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FromThe Daily Register, Mobile, Alabama, May 13, 1892
The Gray and the Blue
Semmes Camp Appoints a Committee to Receive the Illinois Grand Army Men
At a meeting of the Raphael Semmes Camp No. 11, United Confederate Veterans, held at their hall last night, the reports of the officers and committees were rendered. These reports showed the camp to be in fair condition both from a financial and numerical point of view. On the twentieth instant the survivors of the Seventy-sixth Illinois Infantry will arrive in this city to place in the National Soldiers' Cemetery a monument to commemorate the valor of their comrades who fell at the siege of Fort Blakely in April, 1865. This monument is the first to be erected in the National Cemetery here by any regiment.
The structure is of Georgia granite. The main base is three feet square and eighteen inches thick, rough cut. The upper base is two and a half feet square and one foot thick; on the obverse side of this piece is cut in raised letters:
Thirteenth Army Corps
the command to which the regiment was at that time attached.
The shaft proper is five feet high and twenty-two inches square, with corners bevelled. The upper part, finished I scroll work, tapers to a point eight inches square, and upon this rests a plinth six inches thick and ten inches square, leaving an inch projection over the scroll work. On top of the plinth rests a cannon ball six inches in diameter (which is surmounted by an eagle with wings and neck outstretched as if about to fly. The ball and eagle are of copper and dovered with gold leaf.
On the front of the shaft is the dedication as follows:
of our Heroes who fell at
FORT BLAKELY, ALA.
April 9, 1865
the Survivors of the
Above this inscription, upon the scroll work, is the regimental badge (a Maltese cross suspended from an arrow) in relieve. The back is adorned with an unfurled flag depending from a shaft, at the foot of which appears a pyramid of cannon balls. On the right side of the shaft are inscribed the following names:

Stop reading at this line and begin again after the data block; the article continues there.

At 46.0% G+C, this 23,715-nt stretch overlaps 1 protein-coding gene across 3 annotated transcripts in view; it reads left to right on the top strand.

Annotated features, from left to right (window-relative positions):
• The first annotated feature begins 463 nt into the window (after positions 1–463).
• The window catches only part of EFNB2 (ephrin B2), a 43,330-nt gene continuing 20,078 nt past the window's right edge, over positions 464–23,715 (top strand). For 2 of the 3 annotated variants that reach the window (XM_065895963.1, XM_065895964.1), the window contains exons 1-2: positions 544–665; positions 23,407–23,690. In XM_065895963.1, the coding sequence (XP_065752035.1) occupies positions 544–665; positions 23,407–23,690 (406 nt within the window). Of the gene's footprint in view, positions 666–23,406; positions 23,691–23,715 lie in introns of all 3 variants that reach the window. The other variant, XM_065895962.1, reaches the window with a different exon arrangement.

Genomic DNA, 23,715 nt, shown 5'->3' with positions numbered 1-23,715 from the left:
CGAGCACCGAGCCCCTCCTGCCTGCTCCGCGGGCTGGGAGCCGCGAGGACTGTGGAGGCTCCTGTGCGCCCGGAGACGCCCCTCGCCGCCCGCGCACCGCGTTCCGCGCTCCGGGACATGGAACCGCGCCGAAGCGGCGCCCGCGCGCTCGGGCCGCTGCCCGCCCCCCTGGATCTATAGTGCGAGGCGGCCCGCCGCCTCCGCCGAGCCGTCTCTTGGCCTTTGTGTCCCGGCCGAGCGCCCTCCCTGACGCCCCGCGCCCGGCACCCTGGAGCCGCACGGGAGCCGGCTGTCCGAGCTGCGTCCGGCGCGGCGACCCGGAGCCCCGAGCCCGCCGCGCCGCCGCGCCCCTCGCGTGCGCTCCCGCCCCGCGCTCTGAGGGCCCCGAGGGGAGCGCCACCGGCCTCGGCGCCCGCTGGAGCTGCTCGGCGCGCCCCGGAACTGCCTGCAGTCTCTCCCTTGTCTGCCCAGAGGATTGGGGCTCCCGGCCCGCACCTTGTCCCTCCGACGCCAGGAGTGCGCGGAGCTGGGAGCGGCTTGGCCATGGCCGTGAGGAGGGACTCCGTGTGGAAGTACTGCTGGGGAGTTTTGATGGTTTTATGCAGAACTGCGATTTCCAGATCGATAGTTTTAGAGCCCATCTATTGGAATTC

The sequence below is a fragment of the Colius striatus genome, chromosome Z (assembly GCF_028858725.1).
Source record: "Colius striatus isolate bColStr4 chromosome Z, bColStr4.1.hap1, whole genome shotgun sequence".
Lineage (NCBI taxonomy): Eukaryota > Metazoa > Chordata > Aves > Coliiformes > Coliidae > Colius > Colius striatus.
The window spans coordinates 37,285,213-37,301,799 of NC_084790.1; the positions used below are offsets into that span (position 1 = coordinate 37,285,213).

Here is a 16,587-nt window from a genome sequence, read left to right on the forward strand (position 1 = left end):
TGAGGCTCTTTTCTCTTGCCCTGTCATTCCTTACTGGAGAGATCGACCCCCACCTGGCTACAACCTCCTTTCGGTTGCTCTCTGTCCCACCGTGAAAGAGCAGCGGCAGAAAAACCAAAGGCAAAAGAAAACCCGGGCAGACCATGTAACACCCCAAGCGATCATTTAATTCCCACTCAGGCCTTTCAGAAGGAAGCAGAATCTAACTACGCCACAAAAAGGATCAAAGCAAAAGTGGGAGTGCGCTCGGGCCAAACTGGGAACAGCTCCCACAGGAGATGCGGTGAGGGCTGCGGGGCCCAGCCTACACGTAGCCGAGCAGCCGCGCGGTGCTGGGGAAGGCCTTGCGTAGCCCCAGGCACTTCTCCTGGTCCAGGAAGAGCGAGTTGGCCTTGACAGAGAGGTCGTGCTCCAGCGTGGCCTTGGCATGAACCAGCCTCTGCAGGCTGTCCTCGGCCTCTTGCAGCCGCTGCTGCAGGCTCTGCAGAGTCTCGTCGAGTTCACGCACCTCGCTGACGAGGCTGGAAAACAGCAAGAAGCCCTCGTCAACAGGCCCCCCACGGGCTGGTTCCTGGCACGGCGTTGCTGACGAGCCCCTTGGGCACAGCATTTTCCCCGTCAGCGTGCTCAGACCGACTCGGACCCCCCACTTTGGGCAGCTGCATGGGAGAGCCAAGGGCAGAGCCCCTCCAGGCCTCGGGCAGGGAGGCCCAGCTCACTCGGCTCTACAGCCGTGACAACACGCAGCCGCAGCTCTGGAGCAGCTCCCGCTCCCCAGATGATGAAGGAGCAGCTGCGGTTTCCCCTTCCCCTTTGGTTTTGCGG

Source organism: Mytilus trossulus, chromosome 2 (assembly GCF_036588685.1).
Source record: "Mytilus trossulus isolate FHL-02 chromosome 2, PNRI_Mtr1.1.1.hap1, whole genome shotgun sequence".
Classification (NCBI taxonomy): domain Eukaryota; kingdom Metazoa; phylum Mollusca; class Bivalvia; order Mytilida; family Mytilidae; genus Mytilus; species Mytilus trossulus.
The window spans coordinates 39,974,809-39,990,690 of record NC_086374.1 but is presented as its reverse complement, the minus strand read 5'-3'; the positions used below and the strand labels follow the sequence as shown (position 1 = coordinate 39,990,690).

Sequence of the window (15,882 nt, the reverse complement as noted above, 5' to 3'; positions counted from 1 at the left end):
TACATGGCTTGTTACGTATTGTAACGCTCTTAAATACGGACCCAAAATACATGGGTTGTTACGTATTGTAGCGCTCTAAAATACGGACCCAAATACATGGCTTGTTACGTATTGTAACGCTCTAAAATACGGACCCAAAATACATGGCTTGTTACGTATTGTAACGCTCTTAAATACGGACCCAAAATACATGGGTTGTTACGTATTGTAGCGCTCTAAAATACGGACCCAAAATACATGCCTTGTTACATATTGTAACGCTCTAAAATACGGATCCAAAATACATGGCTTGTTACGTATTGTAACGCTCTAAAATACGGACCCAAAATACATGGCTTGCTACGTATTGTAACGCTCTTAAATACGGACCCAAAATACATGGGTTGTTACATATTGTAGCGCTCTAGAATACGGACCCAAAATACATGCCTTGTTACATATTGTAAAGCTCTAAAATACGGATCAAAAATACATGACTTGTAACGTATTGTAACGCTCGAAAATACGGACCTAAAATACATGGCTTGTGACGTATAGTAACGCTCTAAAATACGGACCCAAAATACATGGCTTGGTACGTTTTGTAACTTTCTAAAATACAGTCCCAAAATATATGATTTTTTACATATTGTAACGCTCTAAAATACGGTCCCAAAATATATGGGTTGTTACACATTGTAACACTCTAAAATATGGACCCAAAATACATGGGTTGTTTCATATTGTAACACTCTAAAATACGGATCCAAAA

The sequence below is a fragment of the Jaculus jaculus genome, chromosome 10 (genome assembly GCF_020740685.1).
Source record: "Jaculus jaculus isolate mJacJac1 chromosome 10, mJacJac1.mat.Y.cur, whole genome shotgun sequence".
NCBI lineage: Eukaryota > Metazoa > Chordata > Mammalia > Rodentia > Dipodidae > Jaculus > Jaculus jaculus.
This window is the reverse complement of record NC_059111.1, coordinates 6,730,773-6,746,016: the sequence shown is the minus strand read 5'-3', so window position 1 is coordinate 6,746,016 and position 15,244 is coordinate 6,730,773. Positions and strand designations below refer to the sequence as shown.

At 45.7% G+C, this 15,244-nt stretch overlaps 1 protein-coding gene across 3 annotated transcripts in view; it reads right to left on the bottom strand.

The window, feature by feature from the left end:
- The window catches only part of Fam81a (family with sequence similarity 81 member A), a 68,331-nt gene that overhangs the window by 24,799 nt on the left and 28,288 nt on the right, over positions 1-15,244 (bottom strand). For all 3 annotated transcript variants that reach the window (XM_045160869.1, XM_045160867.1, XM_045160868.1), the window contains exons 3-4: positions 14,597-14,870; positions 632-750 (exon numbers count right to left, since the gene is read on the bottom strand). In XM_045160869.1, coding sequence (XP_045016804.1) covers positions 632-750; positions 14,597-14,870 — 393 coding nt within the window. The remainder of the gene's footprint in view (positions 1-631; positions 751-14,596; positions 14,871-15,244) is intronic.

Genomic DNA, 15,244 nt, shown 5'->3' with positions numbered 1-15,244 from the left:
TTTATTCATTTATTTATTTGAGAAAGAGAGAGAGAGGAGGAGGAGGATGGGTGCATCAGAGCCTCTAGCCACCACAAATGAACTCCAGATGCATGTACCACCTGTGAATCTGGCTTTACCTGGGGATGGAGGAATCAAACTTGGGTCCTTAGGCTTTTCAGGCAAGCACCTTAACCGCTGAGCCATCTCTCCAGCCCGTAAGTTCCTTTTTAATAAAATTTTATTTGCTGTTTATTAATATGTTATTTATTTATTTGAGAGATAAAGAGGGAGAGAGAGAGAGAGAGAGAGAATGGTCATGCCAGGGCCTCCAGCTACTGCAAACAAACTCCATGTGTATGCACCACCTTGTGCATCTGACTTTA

William T. Duke
Micajah S. Moore
George H. Hopkins
George F. Tremain
Bordman H. Noble
James O. Endsley, Jr.
Daniel O. Harrison
Harvey B. Longnecker
Charles Goodwood, color bearer
On the left side are fourteen names, as follows:
Harlan B. Hunt
George W. King
David L. Button
Walter B. Bates
Daniel J. Green
Henry B. Hussey, color bearer
These twenty-nine names represent those members of the regiment who were killed or mortally wounded during the siege. It is stated that during the final charge on the ninth of April, Henry B. Hussey, the color bearer, being shot down while scaling the works, the colors were seized by Charles Goldwood who met a similar fate. The flag was then taken up by James Fleming and planted on the confederate works.
Last night Camp Semmes appointed a committee of ten members to act as a committee of arrangements for the purpose of extending to the gallant federal veterans who will accompany the monument the courtesies of the camp. It is hoped by the Confederate Veterans that the reception of the men who wore the blue at the hands of their foemen twenty-seven years ago will be one of the most pleasing incidents of the occasion.
FromThe Daily Register, Mobile, Alabama, Tuesday, May 31, 1892
MONUMENT OF THE SEVENTY-SIXTH ILLINOIS UNVEILED
Goldwood Post of the Grand Army of the Republic Conduct the Ceremonies at Mobile
National Decoration Day was observed here yesterday at the national soldiers cemetery by services and the ritual of the Grand Army of the Republic, conducted by Goldwood Post No. 11. There was no formal programme made up.